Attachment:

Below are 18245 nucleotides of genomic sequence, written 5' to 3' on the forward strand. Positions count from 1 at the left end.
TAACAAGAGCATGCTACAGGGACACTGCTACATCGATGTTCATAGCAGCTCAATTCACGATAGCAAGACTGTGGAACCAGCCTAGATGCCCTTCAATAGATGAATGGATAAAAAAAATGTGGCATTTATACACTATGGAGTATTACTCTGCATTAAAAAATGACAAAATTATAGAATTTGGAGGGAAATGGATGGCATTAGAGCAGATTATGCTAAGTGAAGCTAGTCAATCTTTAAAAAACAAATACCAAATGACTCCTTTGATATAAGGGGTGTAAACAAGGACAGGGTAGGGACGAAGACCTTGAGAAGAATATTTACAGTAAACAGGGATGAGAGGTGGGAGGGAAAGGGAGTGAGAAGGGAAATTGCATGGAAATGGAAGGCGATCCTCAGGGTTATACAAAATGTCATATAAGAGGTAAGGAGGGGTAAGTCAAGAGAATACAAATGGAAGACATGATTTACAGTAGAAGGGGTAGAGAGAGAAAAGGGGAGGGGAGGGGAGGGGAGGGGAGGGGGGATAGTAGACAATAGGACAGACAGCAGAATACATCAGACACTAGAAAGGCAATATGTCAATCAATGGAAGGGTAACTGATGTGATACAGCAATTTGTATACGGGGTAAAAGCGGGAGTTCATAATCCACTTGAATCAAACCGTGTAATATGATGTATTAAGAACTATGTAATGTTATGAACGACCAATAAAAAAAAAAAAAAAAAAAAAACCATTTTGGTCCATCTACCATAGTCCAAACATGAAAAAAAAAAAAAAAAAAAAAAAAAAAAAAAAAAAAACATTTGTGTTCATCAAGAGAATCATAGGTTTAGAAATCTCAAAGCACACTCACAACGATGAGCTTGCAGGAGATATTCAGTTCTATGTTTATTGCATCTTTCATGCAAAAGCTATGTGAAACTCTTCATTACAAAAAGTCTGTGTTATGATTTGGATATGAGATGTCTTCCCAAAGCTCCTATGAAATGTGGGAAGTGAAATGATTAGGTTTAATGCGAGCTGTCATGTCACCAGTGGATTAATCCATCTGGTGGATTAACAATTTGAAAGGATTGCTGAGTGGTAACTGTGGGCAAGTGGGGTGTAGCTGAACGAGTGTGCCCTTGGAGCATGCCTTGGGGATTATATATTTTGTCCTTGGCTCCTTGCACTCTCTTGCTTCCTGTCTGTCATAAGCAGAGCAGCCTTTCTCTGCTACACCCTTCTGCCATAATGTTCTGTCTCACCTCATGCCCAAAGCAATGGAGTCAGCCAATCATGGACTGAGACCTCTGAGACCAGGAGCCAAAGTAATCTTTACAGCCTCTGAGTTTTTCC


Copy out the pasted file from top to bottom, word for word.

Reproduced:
Below are 18245 nucleotides of genomic sequence, written 5' to 3' on the forward strand. Positions count from 1 at the left end.
TAACAAGAGCATGCTACAGGGACACTGCTACATCGATGTTCATAGCAGCTCAATTCACGATAGCAAGACTGTGGAACCAGCCTAGATGCCCTTCAATAGATGAATGGATAAAAAAAATGTGGCATTTATACACTATGGAGTATTACTCTGCATTAAAAAATGACAAAATTATAGAATTTGGAGGGAAATGGATGGCATTAGAGCAGATTATGCTAAGTGAAGCTAGTCAATCTTTAAAAAACAAATACCAAATGACTCCTTTGATATAAGGGGTGTAAACAAGGACAGGGTAGGGACGAAGACCTTGAGAAGAATATTTACAGTAAACAGGGATGAGAGGTGGGAGGGAAAGGGAGTGAGAAGGGAAATTGCATGGAAATGGAAGGCGATCCTCAGGGTTATACAAAATGTCATATAAGAGGTAAGGAGGGGTAAGTCAAGAGAATACAAATGGAAGACATGATTTACAGTAGAAGGGGTAGAGAGAGAAAAGGGGAGGGGAGGGGAGGGGAGGGGAGGGGGGATAGTAGACAATAGGACAGACAGCAGAATACATCAGACACTAGAAAGGCAATATGTCAATCAATGGAAGGGTAACTGATGTGATACAGCAATTTGTATACGGGGTAAAAGCGGGAGTTCATAATCCACTTGAATCAAACCGTGTAATATGATGTATTAAGAACTATGTAATGTTATGAACGACCAATAAAAAAAAAAAAAAAAAAAAAACCATTTTGGTCCATCTACCATAGTCCAAACATGAAAAAAAAAAAAAAAAAAAAAAAAAAAAAAAAAAAAACATTTGTGTTCATCAAGAGAATCATAGGTTTAGAAATCTCAAAGCACACTCACAACGATGAGCTTGCAGGAGATATTCAGTTCTATGTTTATTGCATCTTTCATGCAAAAGCTATGTGAAACTCTTCATTACAAAAAGTCTGTGTTATGATTTGGATATGAGATGTCTTCCCAAAGCTCCTATGAAATGTGGGAAGTGAAATGATTAGGTTTAATGCGAGCTGTCATGTCACCAGTGGATTAATCCATCTGGTGGATTAACAATTTGAAAGGATTGCTGAGTGGTAACTGTGGGCAAGTGGGGTGTAGCTGAACGAGTGTGCCCTTGGAGCATGCCTTGGGGATTATATATTTTGTCCTTGGCTCCTTGCACTCTCTTGCTTCCTGTCTGTCATAAGCAGAGCAGCCTTTCTCTGCTACACCCTTCTGCCATAATGTTCTGTCTCACCTCATGCCCAAAGCAATGGAGTCAGCCAATCATGGACTGAGACCTCTGAGACCAGGAGCCAAAGTAATCTTTACAGCCTCTGAGTTTTTCC